Need to use a pre-release version of usbmuxd?

usbmuxd isn't frequently updated, so occasionally when a new version of iOS is released, it lacks support. To fix that, you can install the latest development version of it as below:

brew unlink usbmuxd
brew install --HEAD usbmuxd
brew unlink libimobiledevice
brew install --HEAD libimobiledevice
brew cask uninstall osxfuse
brew cask install osxfuse idevicepair

Accessing app data over USB with FUSE on a jailbroken device

The instructions are exactly the same as above. With the device jailbroken, you'll see more data straight away. Neat, eh?

Using Filza's WebDAV server for iOS root file access

On a jailbroken iOS device, it's possible to install a file manager app named Filza through Cydia. Under Fileza's settings, you can enable WebDAV server mode. This provides a fairly simple interface for other devices to access your iOS device, although it is extremely insecure. WebDAV is a very general mechanism for working with web data, and there are many clients which can access it: including a web interface that's built-in to Filza. Connect to your device with a web browser, and you'll see the interface. Easy.

Using AFC2 to access iOS files over USB

AFC2 can be installed from Cydia, and once installed will allow an AFC client to browse the device in its entirety.

Other techniques for accessing all data on jailbroken devices

Prior to the release of iOS 8, there were several Cydia plugins for jailbroken devices which would make an iPhone present itself as a USB stick when connected. Alas, these are no longer supported on modern versions of iOS.

Recovering deleted files from a mounted iOS device

If you can mount your iPhone or iPad as a drive, you might think you could recover deleted files by manipulating the filesystem directly on a jailbroken device. Unfortunately, you can't recover files this way from an iPhone as the filesystem is encrypted. Even if you could find bits of the data, you wouldn't be able to decrypt them. Each file has its own encryption key, and those keys are discarded on deletion.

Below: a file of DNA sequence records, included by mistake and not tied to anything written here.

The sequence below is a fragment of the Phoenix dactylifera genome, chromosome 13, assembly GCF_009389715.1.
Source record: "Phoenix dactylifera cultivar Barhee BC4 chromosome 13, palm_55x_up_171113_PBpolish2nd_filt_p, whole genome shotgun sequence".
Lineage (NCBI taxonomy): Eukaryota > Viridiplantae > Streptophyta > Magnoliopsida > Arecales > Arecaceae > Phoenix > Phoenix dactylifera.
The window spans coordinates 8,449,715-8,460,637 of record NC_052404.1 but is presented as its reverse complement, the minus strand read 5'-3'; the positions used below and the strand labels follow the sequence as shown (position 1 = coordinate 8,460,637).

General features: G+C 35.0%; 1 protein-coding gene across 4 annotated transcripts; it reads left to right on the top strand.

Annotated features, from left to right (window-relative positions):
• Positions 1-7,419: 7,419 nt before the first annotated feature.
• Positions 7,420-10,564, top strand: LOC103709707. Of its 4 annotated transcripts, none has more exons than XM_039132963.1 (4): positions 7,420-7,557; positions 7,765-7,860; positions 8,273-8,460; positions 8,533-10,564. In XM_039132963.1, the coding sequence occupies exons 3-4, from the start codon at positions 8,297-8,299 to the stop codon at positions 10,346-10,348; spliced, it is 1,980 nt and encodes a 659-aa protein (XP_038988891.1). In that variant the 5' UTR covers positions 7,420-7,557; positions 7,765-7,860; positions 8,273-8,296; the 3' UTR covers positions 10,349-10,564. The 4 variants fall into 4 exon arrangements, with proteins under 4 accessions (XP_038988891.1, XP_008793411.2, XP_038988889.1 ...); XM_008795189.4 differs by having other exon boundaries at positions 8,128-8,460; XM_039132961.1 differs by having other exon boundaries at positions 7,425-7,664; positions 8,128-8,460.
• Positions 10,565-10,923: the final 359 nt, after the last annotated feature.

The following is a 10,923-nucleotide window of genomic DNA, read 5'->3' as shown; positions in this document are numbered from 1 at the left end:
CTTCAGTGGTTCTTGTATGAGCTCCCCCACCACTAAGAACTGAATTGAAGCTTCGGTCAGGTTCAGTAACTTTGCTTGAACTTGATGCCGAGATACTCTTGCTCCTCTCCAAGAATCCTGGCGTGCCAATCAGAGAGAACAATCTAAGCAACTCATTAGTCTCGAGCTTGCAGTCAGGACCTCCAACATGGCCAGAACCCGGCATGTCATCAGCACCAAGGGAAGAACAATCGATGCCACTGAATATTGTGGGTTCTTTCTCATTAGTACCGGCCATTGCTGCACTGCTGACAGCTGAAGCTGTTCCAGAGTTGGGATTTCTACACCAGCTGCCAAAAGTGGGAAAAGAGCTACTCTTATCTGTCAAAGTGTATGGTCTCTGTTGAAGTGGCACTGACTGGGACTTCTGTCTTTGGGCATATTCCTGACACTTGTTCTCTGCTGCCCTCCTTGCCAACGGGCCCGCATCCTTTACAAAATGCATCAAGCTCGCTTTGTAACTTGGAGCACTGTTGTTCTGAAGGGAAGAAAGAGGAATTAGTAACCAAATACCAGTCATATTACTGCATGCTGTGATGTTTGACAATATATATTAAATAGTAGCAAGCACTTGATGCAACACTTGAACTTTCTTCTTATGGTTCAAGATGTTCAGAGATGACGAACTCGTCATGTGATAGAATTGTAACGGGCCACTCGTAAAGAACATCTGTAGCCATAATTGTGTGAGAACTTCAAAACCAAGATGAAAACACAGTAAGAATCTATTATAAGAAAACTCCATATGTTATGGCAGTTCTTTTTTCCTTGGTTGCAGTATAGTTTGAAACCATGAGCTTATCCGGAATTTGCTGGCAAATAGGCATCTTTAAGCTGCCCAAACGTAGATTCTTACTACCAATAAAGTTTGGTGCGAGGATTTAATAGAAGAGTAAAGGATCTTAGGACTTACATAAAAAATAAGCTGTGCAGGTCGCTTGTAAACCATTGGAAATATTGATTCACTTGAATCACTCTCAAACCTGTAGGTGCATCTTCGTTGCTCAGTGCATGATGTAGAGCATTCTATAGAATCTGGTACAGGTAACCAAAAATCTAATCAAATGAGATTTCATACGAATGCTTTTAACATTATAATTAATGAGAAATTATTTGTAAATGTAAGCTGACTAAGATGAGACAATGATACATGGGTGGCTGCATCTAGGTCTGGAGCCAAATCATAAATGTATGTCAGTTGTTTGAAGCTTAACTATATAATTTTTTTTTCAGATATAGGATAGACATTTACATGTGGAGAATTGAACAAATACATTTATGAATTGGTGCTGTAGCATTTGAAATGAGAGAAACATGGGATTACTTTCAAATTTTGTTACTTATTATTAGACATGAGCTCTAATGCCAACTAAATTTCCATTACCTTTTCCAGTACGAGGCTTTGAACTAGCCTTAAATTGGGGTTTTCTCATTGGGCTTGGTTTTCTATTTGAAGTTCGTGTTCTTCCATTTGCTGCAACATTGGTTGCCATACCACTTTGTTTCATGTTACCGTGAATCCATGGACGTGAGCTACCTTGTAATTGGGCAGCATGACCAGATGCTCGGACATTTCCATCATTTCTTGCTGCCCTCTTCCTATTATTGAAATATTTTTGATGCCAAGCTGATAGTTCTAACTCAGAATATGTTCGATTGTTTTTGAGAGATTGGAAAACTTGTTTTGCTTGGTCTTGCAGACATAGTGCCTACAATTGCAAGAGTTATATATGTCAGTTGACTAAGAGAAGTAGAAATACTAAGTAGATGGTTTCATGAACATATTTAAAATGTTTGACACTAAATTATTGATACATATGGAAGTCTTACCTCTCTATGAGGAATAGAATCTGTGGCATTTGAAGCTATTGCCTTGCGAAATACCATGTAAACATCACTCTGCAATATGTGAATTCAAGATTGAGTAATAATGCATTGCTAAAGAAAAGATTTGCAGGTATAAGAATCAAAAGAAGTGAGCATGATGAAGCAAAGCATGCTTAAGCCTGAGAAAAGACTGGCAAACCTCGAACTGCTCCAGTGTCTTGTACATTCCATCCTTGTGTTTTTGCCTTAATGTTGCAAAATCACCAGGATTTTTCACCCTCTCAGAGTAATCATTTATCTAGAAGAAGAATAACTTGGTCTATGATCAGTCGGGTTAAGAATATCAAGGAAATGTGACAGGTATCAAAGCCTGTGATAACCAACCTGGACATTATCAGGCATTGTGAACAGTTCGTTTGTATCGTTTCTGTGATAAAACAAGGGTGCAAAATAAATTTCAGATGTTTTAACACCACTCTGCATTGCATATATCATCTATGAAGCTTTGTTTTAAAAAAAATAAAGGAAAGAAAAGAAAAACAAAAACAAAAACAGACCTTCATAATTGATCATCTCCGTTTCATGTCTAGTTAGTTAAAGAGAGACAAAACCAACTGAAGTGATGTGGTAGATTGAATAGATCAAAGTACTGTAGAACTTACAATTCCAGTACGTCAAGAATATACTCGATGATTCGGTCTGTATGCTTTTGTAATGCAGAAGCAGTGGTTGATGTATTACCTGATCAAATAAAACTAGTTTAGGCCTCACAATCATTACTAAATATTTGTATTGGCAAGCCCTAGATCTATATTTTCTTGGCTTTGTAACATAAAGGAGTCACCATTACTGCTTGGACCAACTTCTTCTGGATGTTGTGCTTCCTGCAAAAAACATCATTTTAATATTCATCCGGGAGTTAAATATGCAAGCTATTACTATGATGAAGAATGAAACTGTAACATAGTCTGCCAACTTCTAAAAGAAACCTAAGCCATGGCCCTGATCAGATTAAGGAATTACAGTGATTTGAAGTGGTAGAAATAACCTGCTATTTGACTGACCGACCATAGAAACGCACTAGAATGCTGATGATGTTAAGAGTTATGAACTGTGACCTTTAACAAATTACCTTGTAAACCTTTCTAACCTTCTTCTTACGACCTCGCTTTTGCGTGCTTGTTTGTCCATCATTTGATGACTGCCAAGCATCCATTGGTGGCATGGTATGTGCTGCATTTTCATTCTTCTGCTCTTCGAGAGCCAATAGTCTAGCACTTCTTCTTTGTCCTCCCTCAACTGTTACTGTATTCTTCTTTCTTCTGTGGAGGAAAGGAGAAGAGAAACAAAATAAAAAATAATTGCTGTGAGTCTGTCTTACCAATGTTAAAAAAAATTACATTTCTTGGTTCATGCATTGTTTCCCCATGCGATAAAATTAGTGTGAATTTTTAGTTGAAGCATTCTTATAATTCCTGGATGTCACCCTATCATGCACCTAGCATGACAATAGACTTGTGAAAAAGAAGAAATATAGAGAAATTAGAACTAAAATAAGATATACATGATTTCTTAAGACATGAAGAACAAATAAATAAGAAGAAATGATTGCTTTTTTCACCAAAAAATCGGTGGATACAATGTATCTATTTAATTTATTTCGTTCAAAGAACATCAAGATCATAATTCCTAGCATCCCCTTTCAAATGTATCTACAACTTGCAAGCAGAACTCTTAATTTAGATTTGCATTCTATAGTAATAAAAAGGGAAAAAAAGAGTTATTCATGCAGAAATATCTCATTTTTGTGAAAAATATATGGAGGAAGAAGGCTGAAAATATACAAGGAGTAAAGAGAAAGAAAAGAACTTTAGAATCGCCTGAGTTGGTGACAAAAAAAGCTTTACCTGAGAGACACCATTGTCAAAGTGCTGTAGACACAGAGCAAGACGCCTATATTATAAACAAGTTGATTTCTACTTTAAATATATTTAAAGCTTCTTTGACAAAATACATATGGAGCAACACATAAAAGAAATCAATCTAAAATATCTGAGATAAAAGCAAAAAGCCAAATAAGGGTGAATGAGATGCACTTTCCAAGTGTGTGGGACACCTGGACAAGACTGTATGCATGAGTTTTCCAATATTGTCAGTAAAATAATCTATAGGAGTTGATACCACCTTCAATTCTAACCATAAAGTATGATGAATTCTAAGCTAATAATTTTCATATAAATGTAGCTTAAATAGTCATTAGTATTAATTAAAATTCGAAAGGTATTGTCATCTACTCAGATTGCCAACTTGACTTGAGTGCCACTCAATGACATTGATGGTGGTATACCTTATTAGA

Apple's iOS Security Guide covers this briefly on page 17 in the "architecture overview":

Every time a file on the data partition is created, Data Protection creates a new 256-bit key (the “per-file” key) and gives it to the hardware AES engine, which uses the key to encrypt the file as it is written to flash memory using AES-XTS mode. On devices with an A7, S2, or S3 SoC, AES-CBC is used. The initialization vector is calculated with the block offset into the file, encrypted with the SHA-1 hash of the per-file key.

Mounting can work well for getting to extant files, but it's not much help for recovery. For that, you either need an iTunes or iCloud backup, data synced with the iCloud, or a forensic image of the device from before the data was deleted.

Bonus: mounting your Windows computer from your iPhone or iPad

iOS 13 saw the introduction of SMB support to iOS. This allows users to remotely access drives on Windows computers. This is how it works:

  1. Find the IP address of your Windows computer. The ipconfig command should tell you this.

  2. On the Windows computer, right-click the folder you'd like to share and choose PropertiesSharingAdvanced sharing. Click "Share this folder".

  3. In the Sharing tab, select Share..., then in the drop-down menu select your user account, add it, and make sure it has "Read / write" permissions. Click "Share" and "Apply", and close the window.

  4. On your iOS device, open Apple's "Files" app, tap "Connect to a server". Type smb:// followed by the IP address of your PC. Then choose "Registered user" and enter your Windows account name and password.

With this done, your Windows drive should appear on the iOS device.